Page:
Putin's response with these "counter sanctions" are a bit of a joke. Most sanctions relate to exports of a country, he can only respond by punishing his own people further by stopping imports of food. The fact of the matter is that as a third world country who's majority exports are unbeneficiated raw materials he has nothing that the world wants that he can hold back except energy. He can not threaten to withhold his energy exports because his economy will die in three months without them. His disastrous policies over the years have led to the uncompetitiveness if not complete collapse, of Russian technology and manufacturing, which is why they are very much the little brother of the big four in BRICS. Economically he is a toothless tiger, which frustrates him no end. His only strength in a local geographical context (certainly not globally) is military. Will he use this strength in a direct military intervention and risk losing whatever global influence he has left even within BRICS, or will he back down and risk losing face with his people. He is in a corner but as his ego has always been a primary driver I would not be surprised if we see direct military action soon. In this case the Russians will be alright but the consequences will bring about his downfall internally. I smell a well engineered regime change through politics, made all the easier by the victim's own egotistical ineptitude.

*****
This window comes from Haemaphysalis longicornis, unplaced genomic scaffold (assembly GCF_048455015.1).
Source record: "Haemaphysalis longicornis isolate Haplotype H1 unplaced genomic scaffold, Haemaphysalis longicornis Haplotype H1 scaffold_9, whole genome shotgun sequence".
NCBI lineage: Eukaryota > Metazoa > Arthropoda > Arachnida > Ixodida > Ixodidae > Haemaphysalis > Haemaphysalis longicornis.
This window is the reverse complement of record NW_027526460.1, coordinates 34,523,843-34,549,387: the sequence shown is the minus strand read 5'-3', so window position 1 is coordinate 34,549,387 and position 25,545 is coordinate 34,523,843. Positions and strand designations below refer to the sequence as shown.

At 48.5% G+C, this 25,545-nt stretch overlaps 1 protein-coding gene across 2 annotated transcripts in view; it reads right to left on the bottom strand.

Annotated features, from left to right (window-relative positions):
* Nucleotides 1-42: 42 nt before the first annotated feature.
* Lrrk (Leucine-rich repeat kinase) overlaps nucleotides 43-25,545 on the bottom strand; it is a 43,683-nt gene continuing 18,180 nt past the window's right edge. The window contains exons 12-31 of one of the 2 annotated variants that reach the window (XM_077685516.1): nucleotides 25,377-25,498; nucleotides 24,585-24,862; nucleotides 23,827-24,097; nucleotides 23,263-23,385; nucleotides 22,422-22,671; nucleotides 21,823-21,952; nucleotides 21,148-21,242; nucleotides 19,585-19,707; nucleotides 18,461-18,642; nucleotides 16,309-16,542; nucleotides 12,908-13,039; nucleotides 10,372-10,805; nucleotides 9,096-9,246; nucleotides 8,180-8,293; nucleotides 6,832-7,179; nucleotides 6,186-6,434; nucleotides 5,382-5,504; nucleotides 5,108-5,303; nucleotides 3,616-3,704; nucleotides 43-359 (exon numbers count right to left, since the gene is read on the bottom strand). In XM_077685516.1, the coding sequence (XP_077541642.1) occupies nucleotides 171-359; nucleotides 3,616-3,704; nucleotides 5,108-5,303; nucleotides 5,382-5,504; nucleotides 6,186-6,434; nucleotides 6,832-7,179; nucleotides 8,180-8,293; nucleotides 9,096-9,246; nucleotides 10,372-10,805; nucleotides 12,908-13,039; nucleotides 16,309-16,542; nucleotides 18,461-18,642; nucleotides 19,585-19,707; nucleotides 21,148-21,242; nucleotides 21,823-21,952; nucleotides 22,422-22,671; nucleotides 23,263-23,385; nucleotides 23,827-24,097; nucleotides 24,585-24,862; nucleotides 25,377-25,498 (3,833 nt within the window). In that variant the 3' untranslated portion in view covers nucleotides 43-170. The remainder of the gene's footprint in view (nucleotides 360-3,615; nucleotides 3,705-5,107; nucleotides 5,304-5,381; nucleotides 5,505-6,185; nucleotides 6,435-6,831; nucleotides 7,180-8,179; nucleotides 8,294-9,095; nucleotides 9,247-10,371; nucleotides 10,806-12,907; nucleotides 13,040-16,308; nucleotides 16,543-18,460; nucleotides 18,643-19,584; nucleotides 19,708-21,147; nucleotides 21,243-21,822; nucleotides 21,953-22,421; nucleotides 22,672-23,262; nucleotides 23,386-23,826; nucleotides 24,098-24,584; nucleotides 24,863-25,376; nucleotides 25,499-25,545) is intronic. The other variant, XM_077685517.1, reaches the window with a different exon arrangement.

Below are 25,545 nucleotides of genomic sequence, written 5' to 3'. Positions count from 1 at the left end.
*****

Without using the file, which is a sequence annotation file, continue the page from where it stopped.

PRQBR 2014/08/07 01:20:31 PM
@MHJ. I see the point you are making, but Russia stopping imports from certain countries doesn't mean that imports are stopping. The Russians will just source it from somewhere else. The numerous trade agreements they signed the last few months will fill that gap. Yes the Russian economy has and will take a knock but the will of the Russians will prevail as proven throughout history. The western aggression the last decade is about containing the rising powers from the east for a reason, they are growing stronger every year and they are not towing the US imperialist line. With that said I'm not pro Russian, I'm actually anti all governments because they all play an ugly game where we are all expendable.
Knormoer Dwarstrek 2014/08/07 01:49:50 PM
What Russian build-up against the Ukraine border? The West is overlooking the fact that Ukraine ha 25 000 troops against the Russian border, heavily armed and actively fighting a war.
dunkie56 2014/08/07 02:36:25 PM
In fact they are doing Russia a great favor by sanctioning it.
Mark Russell 2014/08/07 05:55:47 PM
Of course the sanctions will hurt but only while they realign their focus to new markets. Russia will only be strengthened by this while the EU starts to pay the price for their lack of independent thought and analysis.
Aseza Ngozi 2014/08/11 02:30:30 PM
Truth is russia will be hurt a bit for now and what you may forget is that If the Russians invade ukraine its two weeks then the faccist government in ukraine is gone even worse they will then annex the two eastern provinces which will then mean humaliation for the states. Ask Georgia what happens when you poke Russia in the eye.Look at afghanistan and Iraq are still costly to the states do you think they will willingly go to Russia knowing they are not a walk over. Obama yes try and bait africa but we all know China and Russia can do better